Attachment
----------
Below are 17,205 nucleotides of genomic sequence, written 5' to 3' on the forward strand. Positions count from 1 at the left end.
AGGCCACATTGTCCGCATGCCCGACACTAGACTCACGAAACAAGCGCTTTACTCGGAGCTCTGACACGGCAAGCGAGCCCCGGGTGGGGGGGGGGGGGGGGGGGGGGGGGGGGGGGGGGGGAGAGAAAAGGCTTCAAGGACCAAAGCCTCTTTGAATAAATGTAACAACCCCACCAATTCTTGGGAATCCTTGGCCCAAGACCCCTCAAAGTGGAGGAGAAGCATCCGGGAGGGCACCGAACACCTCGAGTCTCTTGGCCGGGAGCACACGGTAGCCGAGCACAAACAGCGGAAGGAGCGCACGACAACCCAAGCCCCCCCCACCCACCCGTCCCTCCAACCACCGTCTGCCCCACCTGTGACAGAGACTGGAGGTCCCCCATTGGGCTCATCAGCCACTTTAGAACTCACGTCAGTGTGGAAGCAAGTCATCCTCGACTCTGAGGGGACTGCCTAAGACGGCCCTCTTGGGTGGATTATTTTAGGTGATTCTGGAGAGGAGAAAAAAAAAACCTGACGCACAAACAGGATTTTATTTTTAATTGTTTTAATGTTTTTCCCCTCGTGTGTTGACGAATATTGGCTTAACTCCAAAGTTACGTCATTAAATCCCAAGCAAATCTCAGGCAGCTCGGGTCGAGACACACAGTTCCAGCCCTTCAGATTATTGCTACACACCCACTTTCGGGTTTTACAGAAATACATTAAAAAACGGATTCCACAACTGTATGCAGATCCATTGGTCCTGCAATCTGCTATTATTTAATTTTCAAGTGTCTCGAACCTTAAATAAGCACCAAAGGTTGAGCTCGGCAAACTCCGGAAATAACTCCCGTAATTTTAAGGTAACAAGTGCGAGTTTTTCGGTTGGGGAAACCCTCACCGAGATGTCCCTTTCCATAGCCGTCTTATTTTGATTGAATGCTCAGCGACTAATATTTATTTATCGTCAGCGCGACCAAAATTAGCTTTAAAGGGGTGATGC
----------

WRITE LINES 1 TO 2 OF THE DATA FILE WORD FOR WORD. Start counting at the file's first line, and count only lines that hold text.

Below are 17,205 nucleotides of genomic sequence, written 5' to 3' on the forward strand. Positions count from 1 at the left end.
AGGCCACATTGTCCGCATGCCCGACACTAGACTCACGAAACAAGCGCTTTACTCGGAGCTCTGACACGGCAAGCGAGCCCCGGGTGGGGGGGGGGGGGGGGGGGGGGGGGGGGGGGGGGGGAGAGAAAAGGCTTCAAGGACCAAAGCCTCTTTGAATAAATGTAACAACCCCACCAATTCTTGGGAATCCTTGGCCCAAGACCCCTCAAAGTGGAGGAGAAGCATCCGGGAGGGCACCGAACACCTCGAGTCTCTTGGCCGGGAGCACACGGTAGCCGAGCACAAACAGCGGAAGGAGCGCACGACAACCCAAGCCCCCCCCACCCACCCGTCCCTCCAACCACCGTCTGCCCCACCTGTGACAGAGACTGGAGGTCCCCCATTGGGCTCATCAGCCACTTTAGAACTCACGTCAGTGTGGAAGCAAGTCATCCTCGACTCTGAGGGGACTGCCTAAGACGGCCCTCTTGGGTGGATTATTTTAGGTGATTCTGGAGAGGAGAAAAAAAAAACCTGACGCACAAACAGGATTTTATTTTTAATTGTTTTAATGTTTTTCCCCTCGTGTGTTGACGAATATTGGCTTAACTCCAAAGTTACGTCATTAAATCCCAAGCAAATCTCAGGCAGCTCGGGTCGAGACACACAGTTCCAGCCCTTCAGATTATTGCTACACACCCACTTTCGGGTTTTACAGAAATACATTAAAAAACGGATTCCACAACTGTATGCAGATCCATTGGTCCTGCAATCTGCTATTATTTAATTTTCAAGTGTCTCGAACCTTAAATAAGCACCAAAGGTTGAGCTCGGCAAACTCCGGAAATAACTCCCGTAATTTTAAGGTAACAAGTGCGAGTTTTTCGGTTGGGGAAACCCTCACCGAGATGTCCCTTTCCATAGCCGTCTTATTTTGATTGAATGCTCAGCGACTAATATTTATTTATCGTCAGCGCGACCAAAATTAGCTTTAAAGGGGTGATGC